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Archaic words still define our language Tom Mooney Remember When


February 17. 2013 12:50AM
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The English language, scholars say, acquired its one-millionth word earlier this year, stretching its lead over the world's second-biggest language (and I don't remember what that is) by about 500,000 words.


So wouldn't you think there'd be a right-on-the-money word for just about everything our Anglo-American populace would want to describe?


Sadly, there isn't. Or, at least I haven't come across a term to cover this phenomenon: a commonly used word or expression that's based on an action or product that fewer and fewer living people know anything about. But we go on using the antique word anyway.


OK, since that doesn't explain much, let's get right to my Top 10 Words That Have Stood the Test of Time – though perhaps not the test of logic.


One: A cheery "going up" you speak as you begin a climb of some kind. Years ago, operating an elevator was serious business. So stores and public buildings employed uniformed men to drive the elevators from floor to floor. So you didn't step into the wrong elevator, the attendant would call "going up" or "going down" as you'd enter his domain.


Two: "Broken record," as in "The senator's endless warnings sounded like a broken record." In the days when music was played on grooved discs via a needle, a slight hitch in the groove would cause the stylus to jump and repeat the same snatch of melody over and over.


Three: "Dial," as in "Tune to 79.1 on your dial for the best in music" (even though your radio has a digital display and a remote). You also hear "Dial 555-1212 for customer service," probably because "punch in" has never made it. A limited percentage telephone-based computer access is still called "dial-up."


Four: "Fire sale," as in "The cash-strapped team held a fire sale of its overpaid stars." A century or so ago a store that had been burned out would put its remaining goods on "fire sale" at low prices to clear them out and rebuild. Health authorities would frown on such a practice today.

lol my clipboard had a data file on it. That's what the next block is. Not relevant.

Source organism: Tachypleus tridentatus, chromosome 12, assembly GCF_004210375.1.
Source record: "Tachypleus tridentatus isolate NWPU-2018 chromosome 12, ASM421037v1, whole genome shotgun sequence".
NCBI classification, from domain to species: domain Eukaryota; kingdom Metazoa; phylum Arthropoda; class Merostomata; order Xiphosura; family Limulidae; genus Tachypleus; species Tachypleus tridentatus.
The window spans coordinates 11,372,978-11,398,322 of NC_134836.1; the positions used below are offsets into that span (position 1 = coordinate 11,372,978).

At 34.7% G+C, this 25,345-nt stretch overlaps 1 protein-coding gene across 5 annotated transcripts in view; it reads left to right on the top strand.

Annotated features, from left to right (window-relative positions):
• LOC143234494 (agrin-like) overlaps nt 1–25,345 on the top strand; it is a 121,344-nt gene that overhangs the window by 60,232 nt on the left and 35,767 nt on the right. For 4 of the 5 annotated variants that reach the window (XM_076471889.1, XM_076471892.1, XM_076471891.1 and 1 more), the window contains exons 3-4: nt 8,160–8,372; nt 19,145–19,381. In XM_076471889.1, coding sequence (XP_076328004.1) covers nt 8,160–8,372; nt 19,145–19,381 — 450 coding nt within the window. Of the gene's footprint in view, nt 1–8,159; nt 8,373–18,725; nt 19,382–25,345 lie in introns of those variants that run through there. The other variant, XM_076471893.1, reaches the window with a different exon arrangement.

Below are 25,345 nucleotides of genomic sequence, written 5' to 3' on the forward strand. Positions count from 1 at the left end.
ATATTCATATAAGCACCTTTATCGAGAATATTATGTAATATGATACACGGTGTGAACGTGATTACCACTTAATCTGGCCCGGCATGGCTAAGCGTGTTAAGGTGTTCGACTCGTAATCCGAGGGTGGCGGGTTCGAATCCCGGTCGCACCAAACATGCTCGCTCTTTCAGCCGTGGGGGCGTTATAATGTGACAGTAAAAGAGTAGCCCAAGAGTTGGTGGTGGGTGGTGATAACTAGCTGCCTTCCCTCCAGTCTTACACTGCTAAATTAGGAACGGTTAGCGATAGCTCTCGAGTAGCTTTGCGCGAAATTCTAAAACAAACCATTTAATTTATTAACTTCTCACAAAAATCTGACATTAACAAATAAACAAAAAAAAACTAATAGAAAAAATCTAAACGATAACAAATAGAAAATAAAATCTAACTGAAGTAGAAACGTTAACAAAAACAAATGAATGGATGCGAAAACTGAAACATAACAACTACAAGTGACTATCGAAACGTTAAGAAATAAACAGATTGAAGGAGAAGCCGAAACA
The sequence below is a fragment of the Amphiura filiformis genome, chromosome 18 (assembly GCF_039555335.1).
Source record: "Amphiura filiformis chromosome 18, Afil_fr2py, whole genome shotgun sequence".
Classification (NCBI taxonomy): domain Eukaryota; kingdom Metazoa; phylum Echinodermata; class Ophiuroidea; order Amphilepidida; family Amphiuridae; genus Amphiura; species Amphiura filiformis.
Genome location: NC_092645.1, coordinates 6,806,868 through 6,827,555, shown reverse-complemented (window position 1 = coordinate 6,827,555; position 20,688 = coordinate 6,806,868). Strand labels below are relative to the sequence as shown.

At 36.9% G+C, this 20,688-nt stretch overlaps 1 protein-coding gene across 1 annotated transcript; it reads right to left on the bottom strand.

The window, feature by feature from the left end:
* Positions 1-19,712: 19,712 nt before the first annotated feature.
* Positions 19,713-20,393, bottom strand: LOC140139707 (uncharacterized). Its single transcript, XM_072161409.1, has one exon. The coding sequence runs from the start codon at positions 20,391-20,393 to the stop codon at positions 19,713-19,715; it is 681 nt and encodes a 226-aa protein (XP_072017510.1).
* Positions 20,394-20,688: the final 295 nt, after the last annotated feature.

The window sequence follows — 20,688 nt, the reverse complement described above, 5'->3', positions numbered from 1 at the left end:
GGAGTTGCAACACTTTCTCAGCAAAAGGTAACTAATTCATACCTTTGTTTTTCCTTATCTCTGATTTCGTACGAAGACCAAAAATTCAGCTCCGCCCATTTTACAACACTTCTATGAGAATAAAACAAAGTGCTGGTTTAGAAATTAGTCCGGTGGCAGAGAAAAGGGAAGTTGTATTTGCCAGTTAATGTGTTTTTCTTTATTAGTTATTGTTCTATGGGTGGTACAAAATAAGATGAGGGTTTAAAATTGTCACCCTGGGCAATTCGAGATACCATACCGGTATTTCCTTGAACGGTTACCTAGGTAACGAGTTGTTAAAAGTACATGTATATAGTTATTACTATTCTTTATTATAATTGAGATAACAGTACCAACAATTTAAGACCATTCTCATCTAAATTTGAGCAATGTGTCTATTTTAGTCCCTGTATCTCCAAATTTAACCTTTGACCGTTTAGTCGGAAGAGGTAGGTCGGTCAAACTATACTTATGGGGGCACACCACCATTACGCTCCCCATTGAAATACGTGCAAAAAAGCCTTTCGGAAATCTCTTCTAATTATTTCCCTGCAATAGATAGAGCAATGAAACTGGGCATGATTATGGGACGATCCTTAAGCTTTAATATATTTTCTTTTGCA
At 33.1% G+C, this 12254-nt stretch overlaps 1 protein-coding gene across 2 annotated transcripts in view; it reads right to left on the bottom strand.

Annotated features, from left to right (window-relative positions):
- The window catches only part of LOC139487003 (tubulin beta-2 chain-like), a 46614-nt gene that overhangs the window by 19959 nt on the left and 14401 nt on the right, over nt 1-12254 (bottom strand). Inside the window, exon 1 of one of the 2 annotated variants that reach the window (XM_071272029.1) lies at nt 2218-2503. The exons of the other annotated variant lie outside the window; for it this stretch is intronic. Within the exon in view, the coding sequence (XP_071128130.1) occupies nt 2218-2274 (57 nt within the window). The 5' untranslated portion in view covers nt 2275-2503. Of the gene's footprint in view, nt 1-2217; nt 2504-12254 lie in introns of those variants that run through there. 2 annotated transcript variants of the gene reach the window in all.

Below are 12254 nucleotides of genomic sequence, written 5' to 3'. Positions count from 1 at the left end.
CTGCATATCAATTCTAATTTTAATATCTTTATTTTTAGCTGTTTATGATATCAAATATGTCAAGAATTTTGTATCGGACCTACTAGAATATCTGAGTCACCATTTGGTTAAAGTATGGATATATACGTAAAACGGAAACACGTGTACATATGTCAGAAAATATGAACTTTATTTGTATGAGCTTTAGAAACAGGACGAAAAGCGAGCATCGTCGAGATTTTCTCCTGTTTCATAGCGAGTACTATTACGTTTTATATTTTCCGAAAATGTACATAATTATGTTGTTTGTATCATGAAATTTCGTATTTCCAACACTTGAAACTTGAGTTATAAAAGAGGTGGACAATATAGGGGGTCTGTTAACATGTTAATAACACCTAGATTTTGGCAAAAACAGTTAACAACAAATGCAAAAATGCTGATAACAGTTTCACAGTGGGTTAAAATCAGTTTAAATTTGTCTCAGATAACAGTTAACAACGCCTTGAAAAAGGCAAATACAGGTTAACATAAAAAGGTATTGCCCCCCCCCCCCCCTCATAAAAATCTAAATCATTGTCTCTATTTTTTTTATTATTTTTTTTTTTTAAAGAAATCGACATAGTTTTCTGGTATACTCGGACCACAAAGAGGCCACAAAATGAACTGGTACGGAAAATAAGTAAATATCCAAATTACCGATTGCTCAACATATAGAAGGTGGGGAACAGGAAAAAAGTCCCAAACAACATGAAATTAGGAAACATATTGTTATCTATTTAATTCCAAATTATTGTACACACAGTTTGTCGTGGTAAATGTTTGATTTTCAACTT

Five: "Through the wringer," as in "Angered by the loss, the coach put his team through the wringer at practice." Before fully automatic washers and dryers were invented, you'd wring out clothes that had just been washed by running them between two rollers via a crank. Then you'd hang them on a clothesline to dry.


Six: "Bargain basement," as in "That store has bargain-basement prices." Big department stores of the past were multi-story, and the basement would be reserved for special lower-priced lines of goods.


Seven: OK, this isn't a word, but a gesture. Let's say you want your buddy, who's just gotten into his car, to lower the window so you can tell him his tailpipe's dragging. You make a motion with your hand as if turning a crank to roll down the window of a 1950 Hudson. The gesture doesn't make sense today, but we do it all the time.


Eight: "Cream," meaning something at the very top quality-wise. A glass bottle of homogenized milk had a couple of inches of delicious cream at the top, which you could skim off to use for baking.


Nine: "Dog days," or hot and unpleasant times. Back when people watched the skies they found Sirius, the "dog star," high in the sky during the humid, sultry time of the year.


Ah, yes, you muse. You've noticed that's just nine items. But they give me only so many lines on this page.


Is there a word for that?



Tom Mooney is a Times Leader columnist. Reach him at tmooney2@ptd.net.




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